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PhD Defence Yunchong Zhang | Pickering emulsions as enabling platforms for designer polymer-based hybrid materials

Pickering emulsions as enabling platforms for designer polymer-based hybrid materials

Due to the COVID-19 crisis the PhD defence of Yunchong Zhang will take place online.

The PhD defence can be followed by a live stream.

Yunchong Zhang is a PhD student in the research group Sustainable Polymer Chemistry (SPC). His supervisor is prof.dr. G.J. Vancso from the Faculty of Science and Technology (S&T) and prof. dr. X. Sui (Donghua University).

Pickering emulsion templates provide highly promising alternatives to construct advanced, polymer-based, hybrid materials with new or enhanced functions. In this Thesis, Pickering emulsion templates were used to obtain polylactic acid (PLA) composites with well dispersed, fully biodegradable nanocellulose. The Pickering emulsion templating approach offers a versatile route to disperse hydrophilic CNCs, with and without surface modification, in the hydrophobic PLA matrix. The rheological, thermal, and mechanical properties of PLA/nanocellulose composites with different nanocellulose content up to 15 wt% are elucidated in detail. Furthermore, the enzymatic degradation of PLA/nanocellulose composites was studied using the lipase from Candida rugosa and proteinase K from Tritirachium album. The application area of the PLA/CNC composites as foamed insulating materials was broadened by using a CO2 batch process with relatively mild operating conditions. In a next step, we exploited modified CNC particles to prepare functional hybrid materials with designer colors. We used dyed-nanocellulose to color polymethyl methacrylate (PMMA). PMMA was selected for its high transparency. The thermal and mechanical properties of the corresponding-colored composites were thoroughly investigated. In addition, the colored PMMA composite possessed good transparency. Finally, phase change emulsion gels consisting of two types of phase change materials were constructed using the excellent stability of Pickering emulsion templates. The gels exhibit some distinctive properties, including high stability, non-flammability, shape memory, and good mechanical properties, and have been explored as an environmentally friendly building thermal management system in model experiments. The materials synthesized and studied in this Thesis prove the great potential of the Pickering emulsion approach to obtain advanced engineering materials for the next generation “green” plastics.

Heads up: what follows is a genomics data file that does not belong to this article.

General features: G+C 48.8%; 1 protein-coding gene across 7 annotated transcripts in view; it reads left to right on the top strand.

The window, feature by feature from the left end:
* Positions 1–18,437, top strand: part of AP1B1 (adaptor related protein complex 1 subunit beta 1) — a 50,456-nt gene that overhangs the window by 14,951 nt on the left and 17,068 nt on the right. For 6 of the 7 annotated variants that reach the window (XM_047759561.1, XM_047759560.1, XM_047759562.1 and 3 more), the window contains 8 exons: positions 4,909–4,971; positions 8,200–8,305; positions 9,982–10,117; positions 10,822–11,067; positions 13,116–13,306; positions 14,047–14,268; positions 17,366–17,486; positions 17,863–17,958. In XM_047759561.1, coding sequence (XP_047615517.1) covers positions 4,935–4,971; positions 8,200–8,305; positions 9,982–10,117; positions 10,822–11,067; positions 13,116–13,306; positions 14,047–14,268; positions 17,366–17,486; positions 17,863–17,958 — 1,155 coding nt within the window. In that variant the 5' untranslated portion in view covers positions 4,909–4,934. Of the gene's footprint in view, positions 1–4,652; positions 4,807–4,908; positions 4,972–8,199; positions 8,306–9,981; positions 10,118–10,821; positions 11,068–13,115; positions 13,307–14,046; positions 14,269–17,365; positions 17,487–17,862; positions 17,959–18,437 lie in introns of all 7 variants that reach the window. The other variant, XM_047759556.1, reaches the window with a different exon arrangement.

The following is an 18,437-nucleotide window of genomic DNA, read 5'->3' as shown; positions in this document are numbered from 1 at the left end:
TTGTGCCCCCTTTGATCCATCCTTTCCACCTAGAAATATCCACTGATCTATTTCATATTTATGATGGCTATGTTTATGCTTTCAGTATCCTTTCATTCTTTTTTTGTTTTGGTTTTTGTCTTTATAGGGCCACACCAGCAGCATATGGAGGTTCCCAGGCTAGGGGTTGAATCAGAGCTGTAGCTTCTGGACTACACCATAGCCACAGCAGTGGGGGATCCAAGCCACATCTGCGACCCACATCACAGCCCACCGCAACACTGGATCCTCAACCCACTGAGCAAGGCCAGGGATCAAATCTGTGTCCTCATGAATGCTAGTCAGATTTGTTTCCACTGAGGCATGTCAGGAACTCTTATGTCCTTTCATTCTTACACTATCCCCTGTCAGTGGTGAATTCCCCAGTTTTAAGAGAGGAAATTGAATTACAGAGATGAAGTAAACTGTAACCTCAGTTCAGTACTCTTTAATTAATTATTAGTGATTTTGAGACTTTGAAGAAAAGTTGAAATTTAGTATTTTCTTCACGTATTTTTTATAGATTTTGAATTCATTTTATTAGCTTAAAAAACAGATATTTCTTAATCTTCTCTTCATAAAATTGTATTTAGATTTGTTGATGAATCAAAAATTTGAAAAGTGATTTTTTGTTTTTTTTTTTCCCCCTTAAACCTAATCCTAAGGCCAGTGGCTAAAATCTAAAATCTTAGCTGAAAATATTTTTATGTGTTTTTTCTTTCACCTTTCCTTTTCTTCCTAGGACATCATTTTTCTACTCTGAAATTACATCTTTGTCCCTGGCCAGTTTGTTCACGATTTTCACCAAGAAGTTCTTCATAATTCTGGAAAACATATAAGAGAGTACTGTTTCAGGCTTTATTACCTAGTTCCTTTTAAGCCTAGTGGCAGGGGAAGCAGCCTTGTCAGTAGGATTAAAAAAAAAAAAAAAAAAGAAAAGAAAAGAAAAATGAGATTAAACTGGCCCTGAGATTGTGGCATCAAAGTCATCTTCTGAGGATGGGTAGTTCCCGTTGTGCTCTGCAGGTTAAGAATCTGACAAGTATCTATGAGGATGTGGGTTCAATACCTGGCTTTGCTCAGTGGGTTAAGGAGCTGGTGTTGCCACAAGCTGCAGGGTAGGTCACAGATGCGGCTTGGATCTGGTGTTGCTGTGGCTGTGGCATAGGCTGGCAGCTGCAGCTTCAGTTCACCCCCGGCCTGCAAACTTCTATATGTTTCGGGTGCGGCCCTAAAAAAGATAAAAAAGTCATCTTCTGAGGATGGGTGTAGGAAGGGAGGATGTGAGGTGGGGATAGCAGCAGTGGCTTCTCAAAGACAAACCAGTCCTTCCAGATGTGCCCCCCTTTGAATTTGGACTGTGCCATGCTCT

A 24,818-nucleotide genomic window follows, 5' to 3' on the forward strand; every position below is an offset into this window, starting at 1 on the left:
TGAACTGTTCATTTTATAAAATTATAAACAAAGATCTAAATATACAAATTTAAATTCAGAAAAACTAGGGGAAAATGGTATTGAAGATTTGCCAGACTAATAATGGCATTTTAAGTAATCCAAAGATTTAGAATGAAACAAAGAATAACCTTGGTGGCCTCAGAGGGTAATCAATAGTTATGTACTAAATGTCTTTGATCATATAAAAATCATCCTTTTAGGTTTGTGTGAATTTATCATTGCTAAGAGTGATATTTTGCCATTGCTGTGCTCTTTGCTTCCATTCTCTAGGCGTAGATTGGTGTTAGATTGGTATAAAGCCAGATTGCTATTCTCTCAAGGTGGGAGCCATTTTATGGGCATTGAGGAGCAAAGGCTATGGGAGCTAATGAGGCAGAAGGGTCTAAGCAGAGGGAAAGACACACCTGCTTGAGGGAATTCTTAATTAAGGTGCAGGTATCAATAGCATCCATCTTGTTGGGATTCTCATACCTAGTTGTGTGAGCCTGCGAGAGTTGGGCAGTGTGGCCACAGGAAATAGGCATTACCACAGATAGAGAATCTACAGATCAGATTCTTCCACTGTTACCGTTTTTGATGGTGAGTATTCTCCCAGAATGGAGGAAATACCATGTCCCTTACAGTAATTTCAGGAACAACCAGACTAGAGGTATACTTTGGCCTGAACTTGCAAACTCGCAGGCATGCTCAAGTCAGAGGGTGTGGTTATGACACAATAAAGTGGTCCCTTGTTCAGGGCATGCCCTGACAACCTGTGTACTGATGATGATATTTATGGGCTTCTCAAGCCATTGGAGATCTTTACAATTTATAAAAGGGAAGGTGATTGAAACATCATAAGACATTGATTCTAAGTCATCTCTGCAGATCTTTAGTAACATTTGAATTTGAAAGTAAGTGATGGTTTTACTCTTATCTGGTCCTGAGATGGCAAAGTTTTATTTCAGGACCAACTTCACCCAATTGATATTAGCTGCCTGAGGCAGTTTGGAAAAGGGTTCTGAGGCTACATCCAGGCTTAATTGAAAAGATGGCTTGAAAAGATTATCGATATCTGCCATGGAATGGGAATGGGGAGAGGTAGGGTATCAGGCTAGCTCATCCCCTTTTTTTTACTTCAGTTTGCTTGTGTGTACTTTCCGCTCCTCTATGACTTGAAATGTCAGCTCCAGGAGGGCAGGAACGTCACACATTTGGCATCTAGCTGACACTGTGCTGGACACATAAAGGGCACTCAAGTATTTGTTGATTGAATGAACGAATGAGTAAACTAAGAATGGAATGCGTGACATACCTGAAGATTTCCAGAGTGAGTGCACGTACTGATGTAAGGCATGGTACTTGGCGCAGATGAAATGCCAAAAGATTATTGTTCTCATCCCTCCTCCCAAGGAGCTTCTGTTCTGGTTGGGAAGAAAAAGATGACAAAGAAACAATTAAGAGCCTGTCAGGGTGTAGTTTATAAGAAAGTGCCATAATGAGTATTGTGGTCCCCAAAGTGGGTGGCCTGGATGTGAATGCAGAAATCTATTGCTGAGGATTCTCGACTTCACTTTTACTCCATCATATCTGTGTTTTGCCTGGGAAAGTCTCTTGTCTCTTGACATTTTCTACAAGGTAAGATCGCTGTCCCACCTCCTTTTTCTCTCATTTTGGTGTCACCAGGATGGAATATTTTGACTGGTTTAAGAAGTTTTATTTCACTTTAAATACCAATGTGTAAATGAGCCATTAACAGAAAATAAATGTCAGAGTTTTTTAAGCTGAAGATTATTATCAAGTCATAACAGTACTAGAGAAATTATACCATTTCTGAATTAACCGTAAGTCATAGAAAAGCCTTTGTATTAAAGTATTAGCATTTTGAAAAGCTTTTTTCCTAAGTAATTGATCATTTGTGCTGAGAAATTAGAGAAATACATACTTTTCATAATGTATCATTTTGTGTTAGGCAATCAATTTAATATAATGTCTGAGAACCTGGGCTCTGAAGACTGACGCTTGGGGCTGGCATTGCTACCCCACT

In Chapter 1, a short introduction to the topics, the motivation, and overview of the work described in this Thesis are presented.

A literature review concerning the general topics discussed in this Thesis is described in Chapter 2. Firstly, a basic introduction to Pickering emulsions is provided. Secondly, the preparation approaches of hybrid materials using Pickering emulsion templates are presented and discussed, including the solvent evaporation and polymerization methods. Finally, different physical morphologies of hybrid materials designed by Pickering emulsion templates are reviewed.

PLA is one of the most promising biodegradable thermoplastic polyesters to replace petroleum-derived polymers. This is ascribed to PLAs’ easy processability, biocompatibility, and good mechanical properties. But some properties, such as PLAs’ brittleness and low crystallization rate, limit its widespread application. Nanocellulose is often used to improve PLA properties due to its biodegradability and excellent mechanical properties. However, nanocellulose dispersion in a PLA matrix remains an issue to be tackled. In Chapter 3, the Pickering emulsion method was studied and introduced to disperse cellulose nanocrystals (CNC) in a PLA matrix. Compared to the composites prepared by other methods, the composites obtained using Pickering emulsions displayed an improved CNC dispersion. The mechanical and thermal properties of PLA were improved due to the well-dispersed CNC addition. Rheological evaluations of the PLA/CNC composites confirmed this conclusion.